Coffee House Soda Doesn't Taste Any Better

Reuben is a member of The Motley Fool Blog Network -- entries represent the personal opinion of the blogger and are not formally edited.

Starbucks (NASDAQ: SBUX) is testing out soda in its coffee stores, latching on to the trend made popular by SodaStream (NASDAQ: SODA). It's a nice idea, but this fad can only last so long and isn't likely to turn the company's afternoon business around.

Bubbles!

Jones Soda shares are up over 100% since February. The company makes fancy sodas like Strawberry Lime, Green Apple, and Blue Bubblegum, all using pure cane sugar. Its branding is distinctive and cutting edge. The all-time high for the stock was around $28 a share.

The high water mark, however, was reached in April of 2007. The amazing advance this year has taken the shares from around $0.25 a share to about $0.60. Since 2007, the company's top line has fallen 60% and earnings have been mired in the red. There's a reason why it's a penny stock.

Fancy sodas and other drinks can quickly gain traction, but can also rapidly fall out of favor as fickle consumers jump on the next fad. Jones is a prime example.

The “It” drink

SodaStream sells a machine that carbonates water and a collection of drink flavors used to make homemade soda. The “technology” SodaStream is based on is commonly known as a soda siphon, and it is anything but new. All SodaStream has done is build a “system” around this old technology. That's not much to build a business off of, but it has captivated consumers.

The top line has more than doubled over the past three years to $436 million in 2012. Earnings have gone from just under a dollar in 2010 to just over $2.00 per share last year. Its price to earnings ratio is about 27, that's expensive even though earnings have doubled in just a few years. If that growth doesn't continue, the shares are likely to fall back to Earth. Most investors should stay on the sidelines.

Coffee and soda

Coffee house giant Starbucks sports a P/E near 35. That's backed by sales that have increased from around $10 billion at the end of the 2007 to 2009 recession to a little over $13 billion last year. Earnings more than tripled over that span, hitting nearly $1.80 a share last year. The company is a category killer with a long history.

If you had to choose between SodaStream and Starbucks, coffee should win. However, according to The Wall Street Journal, Starbucks is testing soda in some of its shops made with a SodaStream-like device. The goal is to bring customers into its stores in the afternoon when business is light because people aren't as interested in coffee.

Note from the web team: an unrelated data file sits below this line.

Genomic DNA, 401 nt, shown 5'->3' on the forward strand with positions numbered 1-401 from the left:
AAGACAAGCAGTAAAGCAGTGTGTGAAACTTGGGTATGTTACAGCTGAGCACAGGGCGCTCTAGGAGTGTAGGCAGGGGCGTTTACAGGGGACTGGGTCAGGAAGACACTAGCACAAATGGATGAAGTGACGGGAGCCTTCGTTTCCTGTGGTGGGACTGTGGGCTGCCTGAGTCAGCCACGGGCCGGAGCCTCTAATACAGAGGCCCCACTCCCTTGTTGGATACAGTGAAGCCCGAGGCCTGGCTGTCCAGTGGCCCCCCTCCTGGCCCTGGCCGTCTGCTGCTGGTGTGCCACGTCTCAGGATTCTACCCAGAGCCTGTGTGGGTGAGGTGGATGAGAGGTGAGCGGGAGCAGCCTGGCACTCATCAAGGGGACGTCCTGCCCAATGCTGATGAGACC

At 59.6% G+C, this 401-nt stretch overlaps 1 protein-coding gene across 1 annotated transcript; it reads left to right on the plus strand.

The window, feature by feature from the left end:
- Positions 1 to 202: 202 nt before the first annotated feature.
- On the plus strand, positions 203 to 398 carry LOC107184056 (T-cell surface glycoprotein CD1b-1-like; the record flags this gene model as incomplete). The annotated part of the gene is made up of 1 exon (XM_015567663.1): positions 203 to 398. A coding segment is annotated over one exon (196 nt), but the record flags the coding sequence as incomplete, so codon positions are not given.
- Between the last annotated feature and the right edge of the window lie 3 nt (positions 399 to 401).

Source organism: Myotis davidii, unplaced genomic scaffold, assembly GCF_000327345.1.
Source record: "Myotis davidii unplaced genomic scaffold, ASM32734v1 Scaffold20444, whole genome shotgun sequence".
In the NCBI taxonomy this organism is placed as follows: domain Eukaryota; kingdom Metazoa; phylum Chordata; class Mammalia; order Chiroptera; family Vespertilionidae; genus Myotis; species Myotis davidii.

Serving fancy, and expensive, soda isn't a bad idea. However, latching onto the SodaStream fad doesn't mean the push is going to work. It requires customers to completely rethink the Starbucks concept, which isn't likely.

Although the company is doing well, recent moves show that it is desperately looking for a way to move beyond coffee. Soda is one example of this. However, over the last few years, it has also purchased tea merchant Teavana, French bakery firm Bay Bread, and juice maker Evolution Fresh.

It's tough to change

It isn't easy taking a brand into new areas. For example, Yum! Brands (NYSE: YUM) tried to shift its KFC brand toward more healthy grilled fare. However, you go to KFC for fried chicken, not healthy food. With the fried chicken image ingrained in customers' minds, it isn't surprising that franchisees were angry at the push.

Although the chicken concept has been in the news because of all of the problems KFC has faced in China, Yum! remains a solid company. The top- and bottom-lines will probably suffer in the near-term, but long-term growth should resume as China's chicken problems fade.

With a P/E near 24, the shares are a bit expensive compared to the P/E of around 19 at McDonald's (NYSE: MCD), which has a similar global reach and has been better able to broaden its reach.

For example, McDonald's has fairly successfully introduced such things as fancy coffee, salads, and wraps to its menu. While the company is known for burgers, it hasn't had any trouble expanding out its menu. But, it already attracts customers throughout the day, so the extension into new areas has been easier to achieve.

Although same-store sales comparisons have been relatively weak this year, the company is a leader with a long history of revenue, earnings, and dividend growth. It's probably a better option than Yum! today.

So, will soda work?

Starbucks is attempting to get customers into its restaurants at times when they are thinking about other food concepts. That's going to be tough. At the same time, it is deviating from the core product for which its known. That's a double whammy that probably won't work out too well. Don't expect much of a boost from soda.

The company would probably have better luck trying to aggressively expand the French Bakery concept, Teavana, or its fruit drink line. Investors should forget about the soda fad and look to the collection of acquisitions that the company has made to push growth. If those don't work, Starbucks has bigger problems than soda.

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Reuben Brewer has no position in any stocks mentioned. The Motley Fool recommends McDonald's, SodaStream, and Starbucks. The Motley Fool owns shares of McDonald's, SodaStream, and Starbucks. Try any of our Foolish newsletter services free for 30 days. We Fools may not all hold the same opinions, but we all believe that considering a diverse range of insights makes us better investors. The Motley Fool has a disclosure policy. Is this post wrong? Click here. Think you can do better? Join us and write your own!

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